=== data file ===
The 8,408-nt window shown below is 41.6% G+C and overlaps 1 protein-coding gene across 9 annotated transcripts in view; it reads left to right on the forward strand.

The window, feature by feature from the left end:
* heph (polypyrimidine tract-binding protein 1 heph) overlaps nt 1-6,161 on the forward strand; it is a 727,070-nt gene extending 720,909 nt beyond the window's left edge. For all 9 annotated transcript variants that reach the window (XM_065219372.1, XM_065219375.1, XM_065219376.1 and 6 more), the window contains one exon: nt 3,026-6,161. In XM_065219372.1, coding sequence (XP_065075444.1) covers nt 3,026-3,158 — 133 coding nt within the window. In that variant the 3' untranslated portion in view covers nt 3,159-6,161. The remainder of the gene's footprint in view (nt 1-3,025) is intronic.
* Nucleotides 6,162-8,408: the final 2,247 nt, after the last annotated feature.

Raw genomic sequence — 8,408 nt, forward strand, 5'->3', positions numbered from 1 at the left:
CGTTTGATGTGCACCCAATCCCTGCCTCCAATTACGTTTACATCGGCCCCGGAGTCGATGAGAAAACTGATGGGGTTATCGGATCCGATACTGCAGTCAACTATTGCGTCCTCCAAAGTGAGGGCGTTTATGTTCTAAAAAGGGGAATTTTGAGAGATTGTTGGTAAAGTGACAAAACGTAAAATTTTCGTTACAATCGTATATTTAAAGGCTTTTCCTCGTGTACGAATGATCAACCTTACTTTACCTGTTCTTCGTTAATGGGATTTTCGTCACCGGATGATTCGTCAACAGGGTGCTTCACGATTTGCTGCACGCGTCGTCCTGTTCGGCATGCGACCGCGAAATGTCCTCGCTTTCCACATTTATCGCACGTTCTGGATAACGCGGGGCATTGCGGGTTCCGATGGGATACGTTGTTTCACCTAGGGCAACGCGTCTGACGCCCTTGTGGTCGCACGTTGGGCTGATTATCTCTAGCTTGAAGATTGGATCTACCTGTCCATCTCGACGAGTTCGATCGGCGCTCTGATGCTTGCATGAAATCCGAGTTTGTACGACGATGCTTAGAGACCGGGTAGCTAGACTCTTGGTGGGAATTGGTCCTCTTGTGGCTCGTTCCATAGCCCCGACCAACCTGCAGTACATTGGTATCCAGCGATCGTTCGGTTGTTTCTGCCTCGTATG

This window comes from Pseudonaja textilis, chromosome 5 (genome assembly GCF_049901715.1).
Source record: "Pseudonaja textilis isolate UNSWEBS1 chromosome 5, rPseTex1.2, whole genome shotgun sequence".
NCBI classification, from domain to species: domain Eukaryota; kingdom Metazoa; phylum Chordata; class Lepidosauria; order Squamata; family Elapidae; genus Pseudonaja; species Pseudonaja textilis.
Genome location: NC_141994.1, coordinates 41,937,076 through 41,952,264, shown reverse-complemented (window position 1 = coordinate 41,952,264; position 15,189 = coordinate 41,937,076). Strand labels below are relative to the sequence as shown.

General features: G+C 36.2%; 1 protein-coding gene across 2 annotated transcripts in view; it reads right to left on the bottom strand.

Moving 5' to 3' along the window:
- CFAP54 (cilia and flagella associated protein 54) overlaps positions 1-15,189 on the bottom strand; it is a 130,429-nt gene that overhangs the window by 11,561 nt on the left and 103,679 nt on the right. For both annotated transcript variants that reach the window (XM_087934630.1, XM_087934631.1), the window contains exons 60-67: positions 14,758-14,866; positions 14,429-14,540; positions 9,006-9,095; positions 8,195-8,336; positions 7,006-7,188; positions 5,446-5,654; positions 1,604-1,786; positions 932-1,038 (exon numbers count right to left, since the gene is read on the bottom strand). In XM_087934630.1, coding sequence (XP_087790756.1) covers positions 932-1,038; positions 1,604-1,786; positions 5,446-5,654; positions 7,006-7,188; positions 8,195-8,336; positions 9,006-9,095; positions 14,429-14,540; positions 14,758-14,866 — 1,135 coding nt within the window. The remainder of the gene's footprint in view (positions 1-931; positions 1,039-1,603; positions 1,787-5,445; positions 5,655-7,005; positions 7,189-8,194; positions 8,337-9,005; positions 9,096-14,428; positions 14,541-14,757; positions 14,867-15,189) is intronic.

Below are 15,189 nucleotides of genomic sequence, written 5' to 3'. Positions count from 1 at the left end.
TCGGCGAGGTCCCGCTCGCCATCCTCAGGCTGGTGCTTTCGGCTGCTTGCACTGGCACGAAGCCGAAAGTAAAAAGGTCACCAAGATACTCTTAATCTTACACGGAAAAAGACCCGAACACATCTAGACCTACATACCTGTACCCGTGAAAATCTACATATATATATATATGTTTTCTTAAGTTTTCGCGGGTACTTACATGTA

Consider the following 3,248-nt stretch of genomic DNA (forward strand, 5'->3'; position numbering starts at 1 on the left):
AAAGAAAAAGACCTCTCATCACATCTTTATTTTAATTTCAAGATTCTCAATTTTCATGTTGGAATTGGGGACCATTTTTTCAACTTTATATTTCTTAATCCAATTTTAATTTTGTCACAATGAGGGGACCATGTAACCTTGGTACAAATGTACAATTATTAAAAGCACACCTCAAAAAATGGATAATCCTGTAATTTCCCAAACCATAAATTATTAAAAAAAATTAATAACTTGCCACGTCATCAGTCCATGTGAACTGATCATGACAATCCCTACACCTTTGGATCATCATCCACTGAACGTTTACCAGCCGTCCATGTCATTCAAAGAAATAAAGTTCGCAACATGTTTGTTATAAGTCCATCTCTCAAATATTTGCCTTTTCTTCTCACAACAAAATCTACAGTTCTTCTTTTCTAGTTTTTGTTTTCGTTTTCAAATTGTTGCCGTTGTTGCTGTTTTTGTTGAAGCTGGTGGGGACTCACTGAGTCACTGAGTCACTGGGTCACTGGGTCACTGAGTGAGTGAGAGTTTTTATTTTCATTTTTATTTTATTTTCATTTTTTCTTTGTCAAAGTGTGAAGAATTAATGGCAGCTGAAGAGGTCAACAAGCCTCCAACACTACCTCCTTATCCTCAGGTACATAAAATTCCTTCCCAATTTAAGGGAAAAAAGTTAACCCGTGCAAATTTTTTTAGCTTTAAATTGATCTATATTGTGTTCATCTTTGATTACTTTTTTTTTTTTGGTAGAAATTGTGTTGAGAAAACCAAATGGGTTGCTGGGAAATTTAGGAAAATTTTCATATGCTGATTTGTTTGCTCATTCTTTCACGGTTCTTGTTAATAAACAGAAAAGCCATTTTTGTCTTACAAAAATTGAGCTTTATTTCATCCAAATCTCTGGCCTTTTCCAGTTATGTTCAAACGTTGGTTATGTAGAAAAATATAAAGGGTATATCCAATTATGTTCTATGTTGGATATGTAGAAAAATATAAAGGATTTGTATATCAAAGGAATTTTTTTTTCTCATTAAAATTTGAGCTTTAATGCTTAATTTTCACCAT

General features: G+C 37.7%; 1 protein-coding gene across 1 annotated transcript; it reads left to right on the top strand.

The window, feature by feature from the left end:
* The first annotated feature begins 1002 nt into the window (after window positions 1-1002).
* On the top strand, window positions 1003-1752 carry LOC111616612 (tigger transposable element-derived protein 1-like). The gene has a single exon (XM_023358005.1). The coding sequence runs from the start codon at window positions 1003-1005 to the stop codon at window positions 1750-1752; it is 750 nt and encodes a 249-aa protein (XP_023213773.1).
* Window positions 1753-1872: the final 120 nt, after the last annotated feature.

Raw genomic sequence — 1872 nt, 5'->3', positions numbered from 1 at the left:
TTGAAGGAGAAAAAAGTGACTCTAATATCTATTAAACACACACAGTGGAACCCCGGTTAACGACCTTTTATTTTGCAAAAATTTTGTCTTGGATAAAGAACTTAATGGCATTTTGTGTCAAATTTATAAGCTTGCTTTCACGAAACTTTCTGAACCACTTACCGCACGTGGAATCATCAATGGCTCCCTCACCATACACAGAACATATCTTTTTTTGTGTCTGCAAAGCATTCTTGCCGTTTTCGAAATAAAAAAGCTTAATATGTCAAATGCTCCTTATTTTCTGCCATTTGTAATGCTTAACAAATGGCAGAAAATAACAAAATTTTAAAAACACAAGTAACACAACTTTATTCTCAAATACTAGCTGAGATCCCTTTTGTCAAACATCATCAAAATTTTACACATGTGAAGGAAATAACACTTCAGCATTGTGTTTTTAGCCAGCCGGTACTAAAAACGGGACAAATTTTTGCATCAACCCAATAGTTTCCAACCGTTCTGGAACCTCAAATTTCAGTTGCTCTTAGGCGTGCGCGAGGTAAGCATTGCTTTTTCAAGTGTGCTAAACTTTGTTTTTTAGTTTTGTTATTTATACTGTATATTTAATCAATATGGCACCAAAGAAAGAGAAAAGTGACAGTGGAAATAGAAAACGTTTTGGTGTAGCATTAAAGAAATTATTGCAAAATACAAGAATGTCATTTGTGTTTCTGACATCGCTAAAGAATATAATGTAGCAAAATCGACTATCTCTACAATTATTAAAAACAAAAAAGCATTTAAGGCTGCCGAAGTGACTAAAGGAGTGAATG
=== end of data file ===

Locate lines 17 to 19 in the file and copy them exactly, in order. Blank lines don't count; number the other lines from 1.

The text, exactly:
AAAGAAAAAGACCTCTCATCACATCTTTATTTTAATTTCAAGATTCTCAATTTTCATGTTGGAATTGGGGACCATTTTTTCAACTTTATATTTCTTAATCCAATTTTAATTTTGTCACAATGAGGGGACCATGTAACCTTGGTACAAATGTACAATTATTAAAAGCACACCTCAAAAAATGGATAATCCTGTAATTTCCCAAACCATAAATTATTAAAAAAAATTAATAACTTGCCACGTCATCAGTCCATGTGAACTGATCATGACAATCCCTACACCTTTGGATCATCATCCACTGAACGTTTACCAGCCGTCCATGTCATTCAAAGAAATAAAGTTCGCAACATGTTTGTTATAAGTCCATCTCTCAAATATTTGCCTTTTCTTCTCACAACAAAATCTACAGTTCTTCTTTTCTAGTTTTTGTTTTCGTTTTCAAATTGTTGCCGTTGTTGCTGTTTTTGTTGAAGCTGGTGGGGACTCACTGAGTCACTGAGTCACTGGGTCACTGGGTCACTGAGTGAGTGAGAGTTTTTATTTTCATTTTTATTTTATTTTCATTTTTTCTTTGTCAAAGTGTGAAGAATTAATGGCAGCTGAAGAGGTCAACAAGCCTCCAACACTACCTCCTTATCCTCAGGTACATAAAATTCCTTCCCAATTTAAGGGAAAAAAGTTAACCCGTGCAAATTTTTTTAGCTTTAAATTGATCTATATTGTGTTCATCTTTGATTACTTTTTTTTTTTTGGTAGAAATTGTGTTGAGAAAACCAAATGGGTTGCTGGGAAATTTAGGAAAATTTTCATATGCTGATTTGTTTGCTCATTCTTTCACGGTTCTTGTTAATAAACAGAAAAGCCATTTTTGTCTTACAAAAATTGAGCTTTATTTCATCCAAATCTCTGGCCTTTTCCAGTTATGTTCAAACGTTGGTTATGTAGAAAAATATAAAGGGTATATCCAATTATGTTCTATGTTGGATATGTAGAAAAATATAAAGGATTTGTATATCAAAGGAATTTTTTTTTCTCATTAAAATTTGAGCTTTAATGCTTAATTTTCACCAT

General features: G+C 37.7%; 1 protein-coding gene across 1 annotated transcript; it reads left to right on the top strand.

The window, feature by feature from the left end: